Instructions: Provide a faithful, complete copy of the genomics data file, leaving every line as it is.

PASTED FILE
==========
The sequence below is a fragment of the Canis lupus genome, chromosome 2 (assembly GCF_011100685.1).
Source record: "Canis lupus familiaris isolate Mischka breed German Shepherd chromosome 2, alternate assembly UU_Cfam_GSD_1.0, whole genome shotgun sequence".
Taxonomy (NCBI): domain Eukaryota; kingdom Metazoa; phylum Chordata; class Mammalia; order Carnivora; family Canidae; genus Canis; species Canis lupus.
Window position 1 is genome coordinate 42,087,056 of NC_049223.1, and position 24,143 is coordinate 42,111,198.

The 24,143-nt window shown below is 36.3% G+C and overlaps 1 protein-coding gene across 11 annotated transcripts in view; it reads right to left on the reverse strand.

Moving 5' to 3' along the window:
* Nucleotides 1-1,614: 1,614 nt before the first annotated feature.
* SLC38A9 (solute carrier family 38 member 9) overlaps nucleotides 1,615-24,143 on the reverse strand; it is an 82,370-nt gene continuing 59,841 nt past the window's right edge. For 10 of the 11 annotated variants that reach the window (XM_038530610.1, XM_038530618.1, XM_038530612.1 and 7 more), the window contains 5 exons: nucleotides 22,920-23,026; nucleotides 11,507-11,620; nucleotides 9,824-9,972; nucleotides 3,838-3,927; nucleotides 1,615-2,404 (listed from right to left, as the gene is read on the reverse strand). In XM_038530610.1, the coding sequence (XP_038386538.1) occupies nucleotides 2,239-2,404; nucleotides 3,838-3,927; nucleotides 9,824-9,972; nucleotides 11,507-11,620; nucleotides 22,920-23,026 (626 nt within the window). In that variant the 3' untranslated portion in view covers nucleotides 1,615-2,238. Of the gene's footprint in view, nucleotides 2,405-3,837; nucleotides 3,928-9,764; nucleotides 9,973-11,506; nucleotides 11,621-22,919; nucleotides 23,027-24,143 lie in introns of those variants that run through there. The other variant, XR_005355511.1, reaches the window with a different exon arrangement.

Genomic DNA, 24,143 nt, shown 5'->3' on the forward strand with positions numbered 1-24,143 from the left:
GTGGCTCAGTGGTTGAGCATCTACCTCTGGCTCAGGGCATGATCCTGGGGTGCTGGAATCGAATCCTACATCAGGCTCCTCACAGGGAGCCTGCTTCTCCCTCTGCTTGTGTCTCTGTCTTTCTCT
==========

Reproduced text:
The sequence below is a fragment of the Canis lupus genome, chromosome 2 (assembly GCF_011100685.1).
Source record: "Canis lupus familiaris isolate Mischka breed German Shepherd chromosome 2, alternate assembly UU_Cfam_GSD_1.0, whole genome shotgun sequence".
Taxonomy (NCBI): domain Eukaryota; kingdom Metazoa; phylum Chordata; class Mammalia; order Carnivora; family Canidae; genus Canis; species Canis lupus.
Window position 1 is genome coordinate 42,087,056 of NC_049223.1, and position 24,143 is coordinate 42,111,198.

The 24,143-nt window shown below is 36.3% G+C and overlaps 1 protein-coding gene across 11 annotated transcripts in view; it reads right to left on the reverse strand.

Moving 5' to 3' along the window:
* Nucleotides 1-1,614: 1,614 nt before the first annotated feature.
* SLC38A9 (solute carrier family 38 member 9) overlaps nucleotides 1,615-24,143 on the reverse strand; it is an 82,370-nt gene continuing 59,841 nt past the window's right edge. For 10 of the 11 annotated variants that reach the window (XM_038530610.1, XM_038530618.1, XM_038530612.1 and 7 more), the window contains 5 exons: nucleotides 22,920-23,026; nucleotides 11,507-11,620; nucleotides 9,824-9,972; nucleotides 3,838-3,927; nucleotides 1,615-2,404 (listed from right to left, as the gene is read on the reverse strand). In XM_038530610.1, the coding sequence (XP_038386538.1) occupies nucleotides 2,239-2,404; nucleotides 3,838-3,927; nucleotides 9,824-9,972; nucleotides 11,507-11,620; nucleotides 22,920-23,026 (626 nt within the window). In that variant the 3' untranslated portion in view covers nucleotides 1,615-2,238. Of the gene's footprint in view, nucleotides 2,405-3,837; nucleotides 3,928-9,764; nucleotides 9,973-11,506; nucleotides 11,621-22,919; nucleotides 23,027-24,143 lie in introns of those variants that run through there. The other variant, XR_005355511.1, reaches the window with a different exon arrangement.

Genomic DNA, 24,143 nt, shown 5'->3' on the forward strand with positions numbered 1-24,143 from the left:
GTGGCTCAGTGGTTGAGCATCTACCTCTGGCTCAGGGCATGATCCTGGGGTGCTGGAATCGAATCCTACATCAGGCTCCTCACAGGGAGCCTGCTTCTCCCTCTGCTTGTGTCTCTGTCTTTCTCT